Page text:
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Descalso, Kozma lurk at bottom of Cards' lineup

Descalso, Kozma lurk at bottom of Cards' lineup

Descalso, Kozma lurk at bottom of Cards' lineup play video for Descalso, Kozma lurk at bottom of Cards' lineup
SAN FRANCISCO -- They have the big bats in the middle of the lineup, but the little bats at the bottom of the order have also done a marvelous job for the Cardinals the past few games.

Second baseman Daniel Descalso and shortstop Pete Kozma were a combined 3-for-4 in the first four innings Sunday, helping the Cards to a six-run lead on the way to their 6-4 victory over the Giants in Game 1 of the National League Championship Series.

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Game 2 is at AT&T Park on Monday at 7 p.m. CT (FOX).

"I like hitting behind [Descalso]," Kozma said. "He kind of sets the table really well."

"We're just going up there trying to have good at-bats," Descalso said. "We're just trying to be tough outs up there, get good pitches to hit and get good swings on the ball. Pete and I have been coming through in some spots for us, and we're just going to try to keep doing that."


"We're just trying to be tough outs up there, get good pitches to hit and get good swings on the ball."
-- Daniel Descalso

Talk about carryover: Sunday night's win came only two days after St. Louis' incredible come-from-behind 9-7 victory at Washington that eliminated the Nationals in Game 5 of the NL Division Series. In that one, the Redbirds' surprising Nos. 7-8 hitters were 5-for-10 with five RBIs and three runs scored.

Descalso went 3-for-5 in Game 5, knocking in three runs and scoring three more. With the Cardinals pecking back from a 6-0 deficit, Descalso homered to open the eighth inning, making it 6-5. And in the ninth against closer Drew Storen, with two outs, the bases loaded and the Nats leading, 7-5, Descalso singled sharply off the glove of shortstop Ian Desmond to tie the score.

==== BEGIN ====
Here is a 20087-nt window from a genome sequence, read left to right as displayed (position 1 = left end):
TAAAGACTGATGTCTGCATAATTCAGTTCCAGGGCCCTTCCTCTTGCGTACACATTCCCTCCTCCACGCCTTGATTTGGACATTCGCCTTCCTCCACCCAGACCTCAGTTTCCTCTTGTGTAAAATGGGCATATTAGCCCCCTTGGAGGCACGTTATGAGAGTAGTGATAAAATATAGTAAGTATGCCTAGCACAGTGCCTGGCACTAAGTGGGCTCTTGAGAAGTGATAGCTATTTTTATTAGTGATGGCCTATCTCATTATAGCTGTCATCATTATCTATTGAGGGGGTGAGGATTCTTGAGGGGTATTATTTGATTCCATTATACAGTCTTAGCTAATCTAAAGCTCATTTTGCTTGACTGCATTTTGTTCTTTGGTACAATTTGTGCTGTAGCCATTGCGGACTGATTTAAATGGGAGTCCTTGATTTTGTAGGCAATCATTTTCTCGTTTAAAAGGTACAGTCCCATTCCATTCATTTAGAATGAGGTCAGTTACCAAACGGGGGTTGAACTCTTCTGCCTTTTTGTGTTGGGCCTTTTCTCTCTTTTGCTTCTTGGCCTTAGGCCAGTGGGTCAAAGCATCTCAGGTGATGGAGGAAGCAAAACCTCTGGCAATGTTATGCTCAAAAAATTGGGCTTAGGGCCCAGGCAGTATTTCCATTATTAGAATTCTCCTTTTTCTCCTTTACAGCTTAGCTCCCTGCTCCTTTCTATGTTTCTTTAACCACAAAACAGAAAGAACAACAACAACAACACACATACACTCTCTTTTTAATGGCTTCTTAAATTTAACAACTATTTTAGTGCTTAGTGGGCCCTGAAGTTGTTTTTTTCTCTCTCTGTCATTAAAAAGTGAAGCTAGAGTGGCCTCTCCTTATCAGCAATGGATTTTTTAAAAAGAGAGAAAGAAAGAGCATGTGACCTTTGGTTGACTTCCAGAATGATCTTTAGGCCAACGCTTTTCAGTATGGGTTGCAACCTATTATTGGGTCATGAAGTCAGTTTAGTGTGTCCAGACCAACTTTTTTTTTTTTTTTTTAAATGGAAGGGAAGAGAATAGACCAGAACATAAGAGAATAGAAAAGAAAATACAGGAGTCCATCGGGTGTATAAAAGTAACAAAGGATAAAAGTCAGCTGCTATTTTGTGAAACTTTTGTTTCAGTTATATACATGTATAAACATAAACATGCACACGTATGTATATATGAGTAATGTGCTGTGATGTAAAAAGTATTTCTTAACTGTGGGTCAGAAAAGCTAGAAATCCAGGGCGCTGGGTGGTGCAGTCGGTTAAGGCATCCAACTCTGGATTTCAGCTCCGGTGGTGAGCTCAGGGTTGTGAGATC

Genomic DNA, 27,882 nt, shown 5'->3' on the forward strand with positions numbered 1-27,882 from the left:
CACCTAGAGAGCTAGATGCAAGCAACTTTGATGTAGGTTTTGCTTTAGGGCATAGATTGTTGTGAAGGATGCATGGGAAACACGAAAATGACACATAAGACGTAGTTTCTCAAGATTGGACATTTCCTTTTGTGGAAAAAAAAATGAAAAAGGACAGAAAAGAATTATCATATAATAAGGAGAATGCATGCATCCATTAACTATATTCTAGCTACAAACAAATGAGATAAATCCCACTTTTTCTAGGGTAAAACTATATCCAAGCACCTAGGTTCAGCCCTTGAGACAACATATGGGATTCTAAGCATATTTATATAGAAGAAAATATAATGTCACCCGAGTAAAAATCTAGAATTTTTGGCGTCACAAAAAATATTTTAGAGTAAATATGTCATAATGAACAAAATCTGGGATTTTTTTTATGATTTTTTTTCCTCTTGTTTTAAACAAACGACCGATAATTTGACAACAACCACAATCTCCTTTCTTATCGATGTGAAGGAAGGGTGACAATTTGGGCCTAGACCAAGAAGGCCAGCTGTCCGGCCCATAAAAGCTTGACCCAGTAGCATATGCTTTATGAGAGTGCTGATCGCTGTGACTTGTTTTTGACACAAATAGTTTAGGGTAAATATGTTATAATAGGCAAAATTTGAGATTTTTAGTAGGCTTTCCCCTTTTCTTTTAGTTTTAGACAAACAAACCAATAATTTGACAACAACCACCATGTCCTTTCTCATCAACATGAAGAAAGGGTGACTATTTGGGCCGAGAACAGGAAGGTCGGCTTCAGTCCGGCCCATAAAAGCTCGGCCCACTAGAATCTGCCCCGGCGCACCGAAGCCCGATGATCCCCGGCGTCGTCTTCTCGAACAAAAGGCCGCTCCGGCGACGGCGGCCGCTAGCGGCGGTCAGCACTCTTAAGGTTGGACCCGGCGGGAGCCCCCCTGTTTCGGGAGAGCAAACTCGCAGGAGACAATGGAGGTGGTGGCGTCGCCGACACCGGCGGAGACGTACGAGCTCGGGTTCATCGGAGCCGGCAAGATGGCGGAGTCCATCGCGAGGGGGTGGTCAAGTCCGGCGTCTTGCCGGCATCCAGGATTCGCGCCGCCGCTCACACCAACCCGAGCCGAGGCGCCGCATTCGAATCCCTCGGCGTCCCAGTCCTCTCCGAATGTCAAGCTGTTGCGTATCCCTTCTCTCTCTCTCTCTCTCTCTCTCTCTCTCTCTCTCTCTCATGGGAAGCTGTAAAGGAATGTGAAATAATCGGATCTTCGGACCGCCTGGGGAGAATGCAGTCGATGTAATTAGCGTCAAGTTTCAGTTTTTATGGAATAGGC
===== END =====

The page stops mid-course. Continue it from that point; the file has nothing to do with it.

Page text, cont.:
Kozma, 2-for-5 in the game, singled to drive home the final two runs that put the Cards ahead and into the NLCS.

What's the secret behind all this postseason production?

"I don't think I'm getting lucky. I don't think I'm a bad player or anything," said Descalso, who grew up 25 miles south of San Francisco in San Carlos. "I'm just going up there and playing the game. I'm taking my at-bats hard and trying to be a tough out. If I hit the ball hard, that's all I can do."


"I feel like we've all been clicking. We've all been hitting the ball very well."
-- Pete Kozma

"I feel like we've all been clicking. We've all been hitting the ball very well," Kozma said. "We feel pretty good right now. Everybody's swinging the bat well. We're doing a good job."

On Sunday, Descalso singled in the second inning and set the table for St. Louis' four-run fourth off Giants left-hander Madison Bumgarner that put the game out of reach. With one out, Descalso doubled, and Kozma followed with another double to drive him home. Kozma scored on Jon Jay's single, and Carlos Beltran followed with a two-run homer, his third of the postseason.

Descalso has been the regular second baseman all season, but Kozma inherited the shortstop job when veteran Rafael Furcal injured his elbow at the end of August and was lost for the remainder of the season. Kozma has fit in well in a dangerous lineup that boasts Jay, Beltran, Matt Holliday, Allen Craig, Yadier Molina, David Freese and Descalso batting ahead of him.

The Cardinals won the World Series in seven games over the Rangers last fall with a diverse lineup. Even without Albert Pujols -- who left for the Angels via free agency -- and Lance Berkman -- out most of the season because of a knee injury -- the Cards' lineup is deep and diverse again.

"I think we've had two years in a row now where we've had the best offense in the NL, or close to it, by whatever metric you want to use," said Berkman, who is not on the postseason roster. "I think one of the main reasons we won the World Series last year was we were a better American League team than the Rangers -- when we had the designated hitter in the game, we actually had a better lineup, because we had Craig in there.

"We have a lot of professional hitters. They're tough outs. When you have that many guys like that in the lineup, particularly the way Danny and Pete have been swinging, it's going to make it tough."

Barry M. Bloom is a national reporter for MLB.com and writes an MLBlog, Boomskie on Baseball. Follow@boomskie on Twitter. This story was not subject to the approval of Major League Baseball or its clubs.

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